Saturday, July 5, 2014

Hydrolic Ethnoculture: A theory

It used to be that the theory of state action rested on the idea that to create large works, the state was necessary, and that the state controlled the medium of exchange as a means of dramatically increasing either the scale, or the speed, of development. This view was driven by the state of knowledge at the time, however, key data has emerged that contradicts the key assertions of this idea.

The first is the equation of the state and works. The existence of Gobekli Tepe in addition to Stonehenge makes clear that pre-state construction of monumental works was a feature of the high Neolithic. One can speculate as to the reasons for these monumental structures, including the need for trading cynosures and exchange of information or tribal communication, but the point is that without a state, they still existe.

The second is the equation of the state and money: the state is needed for settlement of money exchanges. However, the development of trading symbols, which would become the basis for writing, predate the state by a long period. Mathematically, tit-for-tat enforcement is enough: either honor the stamps on trading jars, or face exclusion. In the ancient world, with its large number of natural monopolies or absolute advantages of fertility, this was a virtual death sentence. Since no area had a complete sufficiency of endowments, this kept trading going for thousands of years.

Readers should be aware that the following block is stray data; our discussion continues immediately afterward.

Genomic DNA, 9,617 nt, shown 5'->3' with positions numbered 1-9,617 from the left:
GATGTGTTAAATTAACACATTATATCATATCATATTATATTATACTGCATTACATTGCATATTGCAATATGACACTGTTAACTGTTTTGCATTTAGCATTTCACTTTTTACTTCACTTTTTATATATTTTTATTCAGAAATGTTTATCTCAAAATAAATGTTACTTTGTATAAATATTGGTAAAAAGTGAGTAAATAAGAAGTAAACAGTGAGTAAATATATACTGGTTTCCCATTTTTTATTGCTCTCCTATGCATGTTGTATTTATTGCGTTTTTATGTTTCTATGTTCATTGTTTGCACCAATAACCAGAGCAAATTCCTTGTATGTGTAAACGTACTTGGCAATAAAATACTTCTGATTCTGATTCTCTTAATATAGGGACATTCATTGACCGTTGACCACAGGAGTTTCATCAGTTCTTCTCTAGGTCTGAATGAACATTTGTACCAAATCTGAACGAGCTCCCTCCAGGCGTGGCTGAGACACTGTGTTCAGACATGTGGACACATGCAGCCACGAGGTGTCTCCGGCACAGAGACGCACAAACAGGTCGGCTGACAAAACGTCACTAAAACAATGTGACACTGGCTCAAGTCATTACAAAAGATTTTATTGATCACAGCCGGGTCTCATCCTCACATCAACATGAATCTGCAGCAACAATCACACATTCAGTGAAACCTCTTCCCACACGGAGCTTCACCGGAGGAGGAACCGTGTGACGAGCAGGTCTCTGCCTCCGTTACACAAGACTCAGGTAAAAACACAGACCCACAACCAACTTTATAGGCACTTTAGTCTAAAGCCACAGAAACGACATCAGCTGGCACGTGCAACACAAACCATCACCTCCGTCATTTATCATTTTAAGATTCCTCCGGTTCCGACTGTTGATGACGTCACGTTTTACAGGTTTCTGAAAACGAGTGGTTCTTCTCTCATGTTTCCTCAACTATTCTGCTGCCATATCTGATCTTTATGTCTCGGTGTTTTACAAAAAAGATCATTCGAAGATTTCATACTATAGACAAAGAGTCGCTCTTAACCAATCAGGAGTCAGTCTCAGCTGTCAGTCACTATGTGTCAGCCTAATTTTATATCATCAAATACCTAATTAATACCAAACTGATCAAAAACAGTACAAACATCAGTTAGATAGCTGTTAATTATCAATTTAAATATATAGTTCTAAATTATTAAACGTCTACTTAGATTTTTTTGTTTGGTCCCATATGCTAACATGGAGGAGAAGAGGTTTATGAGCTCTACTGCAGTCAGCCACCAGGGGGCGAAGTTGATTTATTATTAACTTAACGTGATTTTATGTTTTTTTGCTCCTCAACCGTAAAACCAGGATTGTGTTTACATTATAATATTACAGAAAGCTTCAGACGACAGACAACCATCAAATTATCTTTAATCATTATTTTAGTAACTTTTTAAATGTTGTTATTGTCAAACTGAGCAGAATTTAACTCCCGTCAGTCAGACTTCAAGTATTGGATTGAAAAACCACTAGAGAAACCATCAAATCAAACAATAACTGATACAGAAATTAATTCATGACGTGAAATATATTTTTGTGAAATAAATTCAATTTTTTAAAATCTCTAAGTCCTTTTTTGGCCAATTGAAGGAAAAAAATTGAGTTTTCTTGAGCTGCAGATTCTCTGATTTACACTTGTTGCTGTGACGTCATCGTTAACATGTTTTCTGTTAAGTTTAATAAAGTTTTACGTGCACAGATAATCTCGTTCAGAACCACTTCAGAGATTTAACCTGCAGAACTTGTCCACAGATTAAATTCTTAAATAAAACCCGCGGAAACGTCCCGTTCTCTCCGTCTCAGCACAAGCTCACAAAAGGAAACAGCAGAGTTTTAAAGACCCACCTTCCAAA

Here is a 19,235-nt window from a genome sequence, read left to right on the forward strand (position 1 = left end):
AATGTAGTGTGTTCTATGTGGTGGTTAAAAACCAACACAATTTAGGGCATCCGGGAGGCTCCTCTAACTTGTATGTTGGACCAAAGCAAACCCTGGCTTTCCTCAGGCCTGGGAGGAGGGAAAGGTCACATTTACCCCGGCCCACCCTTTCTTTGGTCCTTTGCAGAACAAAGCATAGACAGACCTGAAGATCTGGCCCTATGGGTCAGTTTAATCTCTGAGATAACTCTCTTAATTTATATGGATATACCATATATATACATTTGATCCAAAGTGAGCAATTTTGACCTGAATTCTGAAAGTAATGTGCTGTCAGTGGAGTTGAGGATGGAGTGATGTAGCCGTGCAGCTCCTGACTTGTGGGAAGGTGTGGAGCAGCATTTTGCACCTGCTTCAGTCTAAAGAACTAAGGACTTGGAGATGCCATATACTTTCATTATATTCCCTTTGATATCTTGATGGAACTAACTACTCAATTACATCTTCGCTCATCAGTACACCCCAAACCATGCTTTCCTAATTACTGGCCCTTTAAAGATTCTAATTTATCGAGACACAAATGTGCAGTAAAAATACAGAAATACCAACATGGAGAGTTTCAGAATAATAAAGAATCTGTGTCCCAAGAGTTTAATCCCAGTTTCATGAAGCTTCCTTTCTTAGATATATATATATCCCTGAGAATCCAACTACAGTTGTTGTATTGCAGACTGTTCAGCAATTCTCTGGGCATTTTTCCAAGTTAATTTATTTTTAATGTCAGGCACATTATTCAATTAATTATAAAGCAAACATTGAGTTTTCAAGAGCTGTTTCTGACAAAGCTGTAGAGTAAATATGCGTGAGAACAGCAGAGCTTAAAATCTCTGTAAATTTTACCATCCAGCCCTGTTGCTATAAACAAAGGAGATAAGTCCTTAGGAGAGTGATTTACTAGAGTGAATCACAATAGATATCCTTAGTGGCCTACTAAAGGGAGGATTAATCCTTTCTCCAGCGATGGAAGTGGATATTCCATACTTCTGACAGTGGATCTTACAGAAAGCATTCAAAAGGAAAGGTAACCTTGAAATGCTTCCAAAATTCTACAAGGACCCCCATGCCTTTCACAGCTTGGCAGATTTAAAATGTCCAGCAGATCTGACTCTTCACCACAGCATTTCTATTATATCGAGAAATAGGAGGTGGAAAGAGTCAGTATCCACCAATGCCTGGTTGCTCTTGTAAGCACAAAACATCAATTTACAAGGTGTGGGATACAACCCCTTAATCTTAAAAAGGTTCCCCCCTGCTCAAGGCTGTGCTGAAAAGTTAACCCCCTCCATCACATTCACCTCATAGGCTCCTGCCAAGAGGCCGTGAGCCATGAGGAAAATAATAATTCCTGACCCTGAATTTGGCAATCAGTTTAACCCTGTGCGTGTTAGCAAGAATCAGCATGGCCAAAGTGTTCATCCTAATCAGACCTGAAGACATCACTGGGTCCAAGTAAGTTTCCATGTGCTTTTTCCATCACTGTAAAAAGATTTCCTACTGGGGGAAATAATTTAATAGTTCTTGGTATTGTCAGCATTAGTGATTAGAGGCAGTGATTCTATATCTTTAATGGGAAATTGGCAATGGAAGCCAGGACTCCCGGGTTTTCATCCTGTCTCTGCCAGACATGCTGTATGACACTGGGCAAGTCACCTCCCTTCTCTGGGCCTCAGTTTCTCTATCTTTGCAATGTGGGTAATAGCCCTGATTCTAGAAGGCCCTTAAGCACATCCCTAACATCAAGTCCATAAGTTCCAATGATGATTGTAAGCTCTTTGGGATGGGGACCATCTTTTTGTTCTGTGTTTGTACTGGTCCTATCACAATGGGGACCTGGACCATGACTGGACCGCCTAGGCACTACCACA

The third is the centrality of water, this is one of the most persistent of errors in paleo-sociology and paleo-economics. Because irrigation driven agriculture is so successful when it appears, it is assumed to be the natural default, because, pre-industrialization, or in the peri-industrial regions of industrialized nations, it is the kind of agriculture that is visualized.

However, the genetic evidence, and astrophysical is that agriculture began in hills, and there is a selective reason for this. Undomesticated grains have shattering sheaths, these break and spread most of the seeds near the stalk. Domesticated grain has a recessive trait where the grains do not shatter. This is a very common plant adaptive strategy from locative selection: have most seeds stay near the parent, since where the parent is is, statistically, the most fit location, and scatter some to spread to other locations. The more specific the plant, the more location selection will favor this mode. This means that agriculture will establish first in areas easiest to sequester from other pollen, because that will corrupt the grain. Only once agriculture is dominant will this change.

However, the introduction of hydrolic ethnoculture: wells, use of rivers, and flowing irrigation changes the equation of subsistence, and changes the nature of social organization. Water does not create the town, nor does it create religion, nor does it create money, but it does create an altered relationship to social organization and the environment, in particular it introduces a relationship between sustenance and death which is visible in both genetic and mythic patterns.